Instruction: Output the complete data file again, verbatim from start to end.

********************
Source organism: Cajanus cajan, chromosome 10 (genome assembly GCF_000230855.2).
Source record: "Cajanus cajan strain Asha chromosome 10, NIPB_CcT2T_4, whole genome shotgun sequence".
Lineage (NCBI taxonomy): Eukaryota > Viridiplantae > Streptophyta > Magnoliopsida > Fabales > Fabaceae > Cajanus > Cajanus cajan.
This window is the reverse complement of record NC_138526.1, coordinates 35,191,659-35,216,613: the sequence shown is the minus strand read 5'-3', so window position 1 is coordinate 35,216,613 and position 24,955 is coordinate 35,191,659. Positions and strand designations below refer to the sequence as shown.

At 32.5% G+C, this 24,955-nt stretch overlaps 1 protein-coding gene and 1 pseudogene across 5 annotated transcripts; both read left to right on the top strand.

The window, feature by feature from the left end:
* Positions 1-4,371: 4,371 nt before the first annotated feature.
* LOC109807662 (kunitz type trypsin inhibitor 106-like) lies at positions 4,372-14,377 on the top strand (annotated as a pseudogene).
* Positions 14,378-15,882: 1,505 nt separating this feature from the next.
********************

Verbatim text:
Source organism: Cajanus cajan, chromosome 10 (genome assembly GCF_000230855.2).
Source record: "Cajanus cajan strain Asha chromosome 10, NIPB_CcT2T_4, whole genome shotgun sequence".
Lineage (NCBI taxonomy): Eukaryota > Viridiplantae > Streptophyta > Magnoliopsida > Fabales > Fabaceae > Cajanus > Cajanus cajan.
This window is the reverse complement of record NC_138526.1, coordinates 35,191,659-35,216,613: the sequence shown is the minus strand read 5'-3', so window position 1 is coordinate 35,216,613 and position 24,955 is coordinate 35,191,659. Positions and strand designations below refer to the sequence as shown.

At 32.5% G+C, this 24,955-nt stretch overlaps 1 protein-coding gene and 1 pseudogene across 5 annotated transcripts; both read left to right on the top strand.

The window, feature by feature from the left end:
* Positions 1-4,371: 4,371 nt before the first annotated feature.
* LOC109807662 (kunitz type trypsin inhibitor 106-like) lies at positions 4,372-14,377 on the top strand (annotated as a pseudogene).
* Positions 14,378-15,882: 1,505 nt separating this feature from the next.